With guest host Jane Clayson.
Job openings at a record high, but many unemployed are still stranded on the sidelines. We’ll take a big look at the American job market, American wages and more.
It has been a long road back for the American job market. And although there are some bright spots – job openings are at a record high – there are plenty of workers eager for better opportunities, or even any opportunity. We’ll dig into the numbers, to understand what employers, and job seekers, are seeing. What it means to cobble together part-time gigs. Where the best opportunities are. And we’ll also look at new pushes across the country for a higher minimum wage. This hour, On Point, a big look at the labor market.
— Jane Clayson
Harry Holzer, senior fellow in economics at the Brookings Institution. Professor at the McCourt School of Public Policy at Georgetown University. Former chief economist for the US Department of Labor.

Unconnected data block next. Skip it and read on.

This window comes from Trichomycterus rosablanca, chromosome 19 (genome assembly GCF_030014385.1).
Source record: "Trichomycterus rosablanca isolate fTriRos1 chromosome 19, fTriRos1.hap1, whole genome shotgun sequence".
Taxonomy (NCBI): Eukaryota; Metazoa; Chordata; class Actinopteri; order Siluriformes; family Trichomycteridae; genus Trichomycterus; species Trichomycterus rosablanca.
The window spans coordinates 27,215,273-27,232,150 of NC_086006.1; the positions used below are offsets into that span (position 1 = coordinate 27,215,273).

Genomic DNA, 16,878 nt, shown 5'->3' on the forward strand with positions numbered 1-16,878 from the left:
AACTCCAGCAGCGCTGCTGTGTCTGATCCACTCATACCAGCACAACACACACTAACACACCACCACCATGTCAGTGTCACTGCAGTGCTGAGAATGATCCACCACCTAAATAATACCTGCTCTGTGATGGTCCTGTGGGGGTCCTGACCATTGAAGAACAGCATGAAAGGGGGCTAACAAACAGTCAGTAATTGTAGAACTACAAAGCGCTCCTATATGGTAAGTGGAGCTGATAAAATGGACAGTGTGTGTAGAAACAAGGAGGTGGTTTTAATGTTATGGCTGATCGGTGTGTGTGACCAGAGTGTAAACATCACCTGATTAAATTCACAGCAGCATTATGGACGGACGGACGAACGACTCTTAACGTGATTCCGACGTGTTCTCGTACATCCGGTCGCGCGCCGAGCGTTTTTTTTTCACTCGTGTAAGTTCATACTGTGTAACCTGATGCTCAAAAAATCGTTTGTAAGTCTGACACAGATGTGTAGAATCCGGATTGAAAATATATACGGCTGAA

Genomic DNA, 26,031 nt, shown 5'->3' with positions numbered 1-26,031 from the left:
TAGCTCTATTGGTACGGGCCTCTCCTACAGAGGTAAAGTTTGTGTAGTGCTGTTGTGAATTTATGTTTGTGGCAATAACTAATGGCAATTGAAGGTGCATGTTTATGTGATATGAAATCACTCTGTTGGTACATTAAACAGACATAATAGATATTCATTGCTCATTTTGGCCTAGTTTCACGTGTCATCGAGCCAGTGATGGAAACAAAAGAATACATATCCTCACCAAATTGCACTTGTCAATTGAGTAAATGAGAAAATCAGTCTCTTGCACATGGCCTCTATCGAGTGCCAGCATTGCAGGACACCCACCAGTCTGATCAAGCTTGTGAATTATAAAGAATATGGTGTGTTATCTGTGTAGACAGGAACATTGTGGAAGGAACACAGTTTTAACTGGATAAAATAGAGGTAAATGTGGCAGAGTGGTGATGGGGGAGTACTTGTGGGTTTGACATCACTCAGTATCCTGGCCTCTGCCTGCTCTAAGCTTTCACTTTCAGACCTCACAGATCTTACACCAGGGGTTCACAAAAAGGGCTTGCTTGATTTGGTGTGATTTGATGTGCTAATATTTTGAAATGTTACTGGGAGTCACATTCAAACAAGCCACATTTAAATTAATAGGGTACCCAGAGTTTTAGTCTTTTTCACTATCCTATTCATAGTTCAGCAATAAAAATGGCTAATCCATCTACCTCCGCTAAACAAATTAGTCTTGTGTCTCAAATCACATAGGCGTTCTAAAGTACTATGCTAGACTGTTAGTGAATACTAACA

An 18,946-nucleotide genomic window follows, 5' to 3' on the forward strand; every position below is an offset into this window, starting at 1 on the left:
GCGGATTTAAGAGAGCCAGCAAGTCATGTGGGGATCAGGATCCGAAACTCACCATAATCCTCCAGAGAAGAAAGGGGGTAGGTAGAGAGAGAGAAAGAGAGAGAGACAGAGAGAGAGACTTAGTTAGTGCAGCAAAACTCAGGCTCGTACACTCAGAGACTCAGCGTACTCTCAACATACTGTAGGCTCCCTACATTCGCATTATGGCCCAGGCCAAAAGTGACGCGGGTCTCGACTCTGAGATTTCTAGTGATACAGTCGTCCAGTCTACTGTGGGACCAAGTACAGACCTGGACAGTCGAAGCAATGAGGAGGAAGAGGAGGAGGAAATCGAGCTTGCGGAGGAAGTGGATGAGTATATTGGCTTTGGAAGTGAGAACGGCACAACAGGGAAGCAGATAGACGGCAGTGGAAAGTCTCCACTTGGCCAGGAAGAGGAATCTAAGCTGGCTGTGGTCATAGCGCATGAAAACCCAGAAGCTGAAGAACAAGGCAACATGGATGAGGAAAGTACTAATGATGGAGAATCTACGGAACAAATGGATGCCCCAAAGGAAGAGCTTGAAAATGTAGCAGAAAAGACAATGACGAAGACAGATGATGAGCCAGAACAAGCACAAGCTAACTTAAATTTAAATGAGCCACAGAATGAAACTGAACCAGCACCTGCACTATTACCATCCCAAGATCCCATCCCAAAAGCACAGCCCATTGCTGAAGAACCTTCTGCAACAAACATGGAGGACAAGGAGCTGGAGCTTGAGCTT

From Tom’s Reading List
USA Today: Job openings hit record high in July — “Job openings surged to a record high in July even as hiring fell, signaling a tighter labor market that’s expected to soon push up wage growth. Employers advertised 5.8 million jobs, up from 5.3 million in June and the highest on records dating to 2000, the Labor Department said Wednesday. The previous high was 5.4 million in May.”
Bloomberg Business: Job Openings in U.S. Surge to Record While Hiring Cools — “The Job Openings and Labor Turnover Survey, or JOLTS, adds context to monthly payrolls figures by measuring dynamics such as resignations, help-wanted ads and the pace of hiring. Although it lags the Labor Department’s other jobs data by a month, Fed Chair Janet Yellen has said she follows the report as a gauge of labor-market tightness and worker confidence.”
Bureau of Labor Statistics: Job Openings And Labor Turnover, July 2015 — “The number of job openings again rose to a series high of 5.8 million on the last business day of July, the U.S. Bureau of Labor Statistics reported. The number of hires and separations edged down to 5.0 million and 4.7 million, respectively. Within separations, the quits rate was 1.9 percent for the fourth month in a row, and the layoffs and discharges rate declined to 1.1 percent. This release includes estimates of the number and rate of job openings, hires, and separations for the nonfarm sector by industry and by four geographic regions.”